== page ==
Definify.com

Webster 1828 Edition


De

DE

, a Latin prefix, denotes a moving from, separation; as in debark, decline, decease, deduct, decamp. Hence it often expresses a negative; as in derange. Sometimes it augments the sense, as in deprave, despoil. It coincides nearly in sense with the French des and L. dis.

DE

'ACON,
Noun.
[Gr., a minister or servant.]

Definition 2023


See also: Appendix:Variations of "de"

Irish

Proper noun

 m

  1. inflection of Dia (God):
    1. vocative singular
    2. genitive singular

Etymology 2

Originally the dative of dia (day).

Preposition

(plus genitive, triggers h-prothesis, used only with the names of the days of the week)

  1. on
    Domhnaigh ― on Sunday
Usage notes

is not used with Déardaoin (Thursday), which by itself is both the noun “Thursday” and the adverb “on Thursday”.

Derived terms

Mutation

Irish mutation
Radical Lenition Eclipsis
Dhé nDé
Note: Some of these forms may be hypothetical. Not every
possible mutated form of every word actually occurs.

References


Old Irish

Pronunciation

  • IPA(key): /dʲeː/

Noun

 m

  1. inflection of Día (God):
    1. vocative singular
    2. genitive singular

Mutation

Old Irish mutation
Radical Lenition Nasalization

pronounced with /ð(ʲ)-/
nDé
Note: Some of these forms may be hypothetical. Not every
possible mutated form of every word actually occurs.

See also: Appendix:Variations of "de"

Czech

Noun

 n

  1. The name of the Latin-script letter D/d.

Derived terms


French

Etymology 1

Obscure, perhaps from a Vulgar Latin *dadu, itself from Latin dātum, or alternatively of Arabic origin; cf أَعْدَاد (ʾaʿdād). Compare Catalan dau, Italian, Portuguese, and Spanish dado.

Pronunciation

  • IPA(key): /de/
  • Rhymes: -e

Noun

 m (plural dés)

  1. die (dice)
  2. diced slice (of meat)
  3. The name of the Latin-script letter D/d.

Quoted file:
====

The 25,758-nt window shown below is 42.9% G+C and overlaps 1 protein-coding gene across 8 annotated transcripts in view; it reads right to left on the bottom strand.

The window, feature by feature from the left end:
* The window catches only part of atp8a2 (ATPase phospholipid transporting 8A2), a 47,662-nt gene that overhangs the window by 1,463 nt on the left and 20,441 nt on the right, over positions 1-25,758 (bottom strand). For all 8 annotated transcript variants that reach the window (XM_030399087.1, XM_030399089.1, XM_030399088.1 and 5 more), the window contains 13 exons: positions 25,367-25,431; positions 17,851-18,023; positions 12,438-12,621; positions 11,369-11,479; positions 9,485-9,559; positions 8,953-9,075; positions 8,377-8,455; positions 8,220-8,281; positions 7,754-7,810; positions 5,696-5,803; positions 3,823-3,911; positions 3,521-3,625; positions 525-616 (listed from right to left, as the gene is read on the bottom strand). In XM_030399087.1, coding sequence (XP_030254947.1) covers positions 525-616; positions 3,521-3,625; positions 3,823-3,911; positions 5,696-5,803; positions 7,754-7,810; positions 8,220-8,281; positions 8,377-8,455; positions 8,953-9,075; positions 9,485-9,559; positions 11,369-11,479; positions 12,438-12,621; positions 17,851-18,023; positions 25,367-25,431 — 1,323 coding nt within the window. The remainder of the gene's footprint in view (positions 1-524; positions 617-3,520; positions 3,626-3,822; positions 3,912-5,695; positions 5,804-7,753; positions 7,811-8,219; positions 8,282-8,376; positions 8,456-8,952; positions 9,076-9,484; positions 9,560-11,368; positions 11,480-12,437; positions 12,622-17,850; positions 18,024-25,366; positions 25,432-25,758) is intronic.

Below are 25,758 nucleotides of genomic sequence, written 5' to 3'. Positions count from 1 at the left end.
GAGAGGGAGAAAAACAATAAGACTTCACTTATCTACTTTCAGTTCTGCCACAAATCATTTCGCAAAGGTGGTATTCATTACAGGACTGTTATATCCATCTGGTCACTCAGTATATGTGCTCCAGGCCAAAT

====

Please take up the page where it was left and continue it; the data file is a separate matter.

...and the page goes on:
Etymology 2

From an alteration of Old French deel (influenced by the above word), from Late Latin digitāle < Latin digitālis.

Noun

 m (plural dés)

  1. thimble

Anagrams


Hungarian

Pronunciation

  • IPA(key): [ˈdeː]

Noun

  1. The name of the Latin-script letter D/d.

Declension

This noun needs an inflection-table template.


Icelandic

Pronunciation

  • IPA(key): /tjɛː/
  • Rhymes: -ɛː

Noun

 n (genitive singular dés, nominative plural )

  1. The name of the Latin-script letter D/d.

Declension


Irish

Pronunciation

  • IPA(key): [dʲeː]

Noun

  1. genitive singular of dia

Mutation

Irish mutation
Radical Lenition Eclipsis
dhé ndé
Note: Some of these forms may be hypothetical. Not every
possible mutated form of every word actually occurs.

Ladin

Alternative forms

  • dèr
  • dèsc

Etymology

From Latin dāre, present active infinitive of (give).

Verb

  1. To give

Conjugation


Louisiana Creole French

Etymology

From French deux (two).

Numeral

  1. (cardinal) two

Mandarin

Pronunciation

Romanization

(Zhuyin ㄉㄜˊ)

  1. Pinyin transcription of
  2. Pinyin transcription of
  3. Pinyin transcription of
  4. Pinyin transcription of
  5. Pinyin transcription of
  6. Pinyin transcription of
  7. Pinyin transcription of
  8. Pinyin transcription of
  9. Pinyin transcription of
  10. Pinyin transcription of

Norman

Pronunciation

Etymology 1

From Old French doit, doi, from Latin digitus.

Noun

 m (plural dés)

  1. (Jersey, anatomy) finger
Alternative forms
Derived terms
Related terms

Etymology 2

Preposition

  1. (Jersey) Alternative form of d'

Old French

Noun

 m (oblique plural dez, nominative singular dez, nominative plural )

  1. die (cube with numbers or symbols on each face)

Old Irish

Pronunciation

  • IPA(key): /dʲeː/

Noun

  1. vocative singular of día
  2. genitive singular of día
  3. nominative plural of día

Mutation

Old Irish mutation
Radical Lenition Nasalization

pronounced with /ð(ʲ)-/
ndé
Note: Some of these forms may be hypothetical. Not every
possible mutated form of every word actually occurs.

Spanish

Verb

  1. First-person singular (yo) present subjunctive form of dar.
  2. Formal second-person singular (usted) present subjunctive form of dar.
  3. Third-person singular (él, ella, also used with usted?) present subjunctive form of dar.
  4. Formal second-person singular (usted) imperative form of dar.